Once I realized that, I felt that my floreio theory had begun to show a slight tear between the stitches. In a way, it was another -ism. For the purposes of this post, let’s call it “strengthism”. So while I still believe “strengthism” provides a legitimate explanation, without recognizing that third factor it was also possibly functioning as an excuse. Full disclosure: I never bought in with solidly more advanced capoeiristas in the roda, in my own group, before the “floreio effect” theory and everything I just wrote about occurred to me. I do now!!!
Returning to feminism, or sexism/misogyny, in the context of capoeira there is also a danger of falling back into that as an “excuse” for not advancing. First, in no way am I discounting the sexism and misogyny that exists; it does, in all the forms and with all the effects on people that feminism describes. At the same time, the point where you take an -ism beyond what it can explain is when it turns into an excuse. Thus, sexism affects women in capoeira, but since there are still many women succeeding and advancing in capoeira, if you are a woman who isn’t, then it’s probably (for the most part) not completely fair to blame non-success totally on sexism. Does that make sense?
Tell Me Something I Don’t Know
To make it really clear, I’ll use another “strengthism” example from my own experience. Over the past couple months, for one reason or another, I’ve started to hear a refrain that goes, “technique’s fine, just need more strength [to do the move properly]”, or “good game, you would’ve killed if you were bigger”, and other similar comments that eventually did make me feel strength[ism] was the ONE thing holding me back from actually being good (or, to follow Angoleiro’s prudent example: “good” 😉 ). To be honest, I’m pretty sure my frustration over that was what brought the “floreio effect” to my attention in the first place.
What made me realize the danger of stretching an explanation into an excuse was just another normal instance of the above during a capoeira class: I couldn’t quite get a certain move, and sure enough…”your technique’s fine; it’s just strength”. By then, I think I’d heard this message often enough that my mind reached a certain point and almost got sucked into some sort of ironic backwards somersault: “Okay, you would be good if you were stronger. So basically, you are good, since the only thing missing is strength, and you can’t help that so it’s not your fault, especially with the floreio effect in play.” (The unsaid implication: “So now you can rest on your system-is-against-me laurels and become a complacent capoeira student.”)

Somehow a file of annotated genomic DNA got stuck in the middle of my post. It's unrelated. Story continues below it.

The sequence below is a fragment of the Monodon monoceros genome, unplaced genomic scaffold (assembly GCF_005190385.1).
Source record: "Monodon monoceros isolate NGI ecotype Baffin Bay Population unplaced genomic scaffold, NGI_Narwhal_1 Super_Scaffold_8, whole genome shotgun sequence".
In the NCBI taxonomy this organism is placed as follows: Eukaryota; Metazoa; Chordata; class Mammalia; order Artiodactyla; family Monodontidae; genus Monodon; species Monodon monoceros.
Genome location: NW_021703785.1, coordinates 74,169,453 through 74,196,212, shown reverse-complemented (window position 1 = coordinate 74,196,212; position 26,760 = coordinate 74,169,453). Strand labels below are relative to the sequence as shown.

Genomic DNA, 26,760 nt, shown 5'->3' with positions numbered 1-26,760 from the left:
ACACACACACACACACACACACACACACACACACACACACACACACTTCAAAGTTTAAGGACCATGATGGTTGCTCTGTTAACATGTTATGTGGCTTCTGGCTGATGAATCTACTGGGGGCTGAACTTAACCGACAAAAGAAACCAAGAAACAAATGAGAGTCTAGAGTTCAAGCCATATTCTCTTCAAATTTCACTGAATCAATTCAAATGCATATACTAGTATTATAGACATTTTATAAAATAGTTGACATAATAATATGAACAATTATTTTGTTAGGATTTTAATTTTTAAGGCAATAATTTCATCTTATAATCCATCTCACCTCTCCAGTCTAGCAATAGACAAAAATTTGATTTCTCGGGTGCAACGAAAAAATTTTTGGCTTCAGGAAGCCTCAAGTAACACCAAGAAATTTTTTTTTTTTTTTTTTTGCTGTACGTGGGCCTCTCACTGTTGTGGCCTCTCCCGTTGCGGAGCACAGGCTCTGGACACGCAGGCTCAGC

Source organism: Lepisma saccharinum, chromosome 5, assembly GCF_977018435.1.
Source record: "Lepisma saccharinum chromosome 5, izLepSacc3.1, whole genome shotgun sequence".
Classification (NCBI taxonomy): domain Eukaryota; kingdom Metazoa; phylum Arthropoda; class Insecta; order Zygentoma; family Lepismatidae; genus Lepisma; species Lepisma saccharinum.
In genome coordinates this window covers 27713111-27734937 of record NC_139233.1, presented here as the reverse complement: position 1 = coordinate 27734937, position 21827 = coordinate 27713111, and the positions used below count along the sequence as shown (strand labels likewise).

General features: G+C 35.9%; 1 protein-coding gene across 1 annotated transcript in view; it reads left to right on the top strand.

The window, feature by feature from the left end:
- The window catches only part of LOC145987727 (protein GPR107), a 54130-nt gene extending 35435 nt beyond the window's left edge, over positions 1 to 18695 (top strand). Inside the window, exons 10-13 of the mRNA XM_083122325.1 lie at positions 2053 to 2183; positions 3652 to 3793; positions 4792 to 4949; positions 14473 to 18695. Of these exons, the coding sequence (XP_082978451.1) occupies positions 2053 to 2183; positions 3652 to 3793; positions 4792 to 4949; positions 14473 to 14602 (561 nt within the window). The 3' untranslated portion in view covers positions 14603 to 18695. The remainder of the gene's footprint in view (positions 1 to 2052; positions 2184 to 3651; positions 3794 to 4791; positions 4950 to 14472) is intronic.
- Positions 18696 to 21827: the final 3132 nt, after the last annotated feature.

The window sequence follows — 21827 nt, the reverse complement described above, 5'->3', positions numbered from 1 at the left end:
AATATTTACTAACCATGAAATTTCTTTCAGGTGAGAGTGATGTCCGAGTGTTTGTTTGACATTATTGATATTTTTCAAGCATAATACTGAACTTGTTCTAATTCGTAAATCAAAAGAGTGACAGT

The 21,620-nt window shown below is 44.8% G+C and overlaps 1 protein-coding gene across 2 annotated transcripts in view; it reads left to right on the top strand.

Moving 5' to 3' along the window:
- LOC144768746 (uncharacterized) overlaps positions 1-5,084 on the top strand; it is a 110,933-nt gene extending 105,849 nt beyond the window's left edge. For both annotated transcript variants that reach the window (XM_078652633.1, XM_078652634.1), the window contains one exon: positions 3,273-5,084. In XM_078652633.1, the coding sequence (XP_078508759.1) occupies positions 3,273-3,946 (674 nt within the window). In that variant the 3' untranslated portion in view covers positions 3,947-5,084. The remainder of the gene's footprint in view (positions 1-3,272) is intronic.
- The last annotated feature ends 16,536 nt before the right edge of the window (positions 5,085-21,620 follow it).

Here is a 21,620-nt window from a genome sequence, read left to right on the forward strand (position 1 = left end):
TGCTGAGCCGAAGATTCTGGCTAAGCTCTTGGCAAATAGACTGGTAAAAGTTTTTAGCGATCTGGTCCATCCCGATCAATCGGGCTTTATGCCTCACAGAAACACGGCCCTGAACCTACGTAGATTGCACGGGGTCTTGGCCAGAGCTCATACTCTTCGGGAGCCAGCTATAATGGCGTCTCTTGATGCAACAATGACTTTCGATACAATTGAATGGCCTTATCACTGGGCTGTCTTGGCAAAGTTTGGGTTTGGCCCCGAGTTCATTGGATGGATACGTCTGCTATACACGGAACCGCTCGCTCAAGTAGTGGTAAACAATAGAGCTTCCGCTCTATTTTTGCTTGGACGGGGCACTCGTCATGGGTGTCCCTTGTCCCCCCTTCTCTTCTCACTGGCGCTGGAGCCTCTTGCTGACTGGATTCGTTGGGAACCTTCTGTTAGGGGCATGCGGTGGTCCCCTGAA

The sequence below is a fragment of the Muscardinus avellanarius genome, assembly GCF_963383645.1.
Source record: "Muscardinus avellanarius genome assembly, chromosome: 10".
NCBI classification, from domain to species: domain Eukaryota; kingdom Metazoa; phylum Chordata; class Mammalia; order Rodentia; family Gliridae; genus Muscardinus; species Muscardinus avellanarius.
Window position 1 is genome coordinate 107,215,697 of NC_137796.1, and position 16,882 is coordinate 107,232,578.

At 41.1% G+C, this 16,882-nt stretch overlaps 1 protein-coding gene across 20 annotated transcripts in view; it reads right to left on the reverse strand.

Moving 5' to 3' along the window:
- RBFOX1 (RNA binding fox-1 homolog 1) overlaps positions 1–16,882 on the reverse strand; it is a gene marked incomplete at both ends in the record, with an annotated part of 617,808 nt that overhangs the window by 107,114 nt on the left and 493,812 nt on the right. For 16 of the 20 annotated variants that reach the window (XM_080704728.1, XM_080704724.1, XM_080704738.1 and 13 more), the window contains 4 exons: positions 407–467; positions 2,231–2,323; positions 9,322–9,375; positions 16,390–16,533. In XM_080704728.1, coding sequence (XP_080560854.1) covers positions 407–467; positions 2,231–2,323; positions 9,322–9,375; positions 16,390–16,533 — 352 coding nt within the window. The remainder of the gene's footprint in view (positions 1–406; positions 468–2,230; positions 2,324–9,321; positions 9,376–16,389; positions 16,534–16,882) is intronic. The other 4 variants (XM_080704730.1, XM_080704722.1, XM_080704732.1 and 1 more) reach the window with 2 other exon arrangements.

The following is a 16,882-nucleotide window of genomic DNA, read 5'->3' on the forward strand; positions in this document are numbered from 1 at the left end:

So obviously, a few problems with that. Firstly, lack of strength is definitely not “the one thing missing”; it’s the weakest point, but that doesn’t automatically mean I’m particularly good at all the other stuff. Secondly, not having more strength is my fault if I know that’s the problem but still do nothing about fixing it when I have the means to. (Just so you know, I started working out regularly for the first time in my life this past summer, precisely to get stronger for capoeira, and that was before all this came up. And yes, I am proud of myself for actually having kept it up, thank you very much. 😛 )
Finally, what?! “Would be” to “is” represents a somewhat large mental leap there. It’s like that comic strip with a huge scientific equation on the chalkboard, and halfway through there’s step labelled “then a miracle happens”! This is complacency: if I really did believe I was already “good” in all the non-strength aspects of capoeira (which I’m not, assuming good means “above average”), then it would be easy to blame all future non-success on lack of strength alone and not on possible weaknesses in those other areas. So then, I’d end up dismissive of moves I can’t get, stop paying attention to non-strength abilities, and ultimately become weakened in everything. Complacency is sneaky like that.
Of course, that hasn’t really happened. But it did make me realize the potential “trap” one could inadvertently slide into by investing too deeply in or drawing too deeply on the explanatory powers of a particular -ism. It’s becoming complacent in the face of discrimination or extenuating circumstances, precisely because you’re so aware it exists. The ultimate irony is that if that happens, you will have kept yourself down even further than discrimination alone might have, completely defeating the purpose we have and learn about -isms in the first place.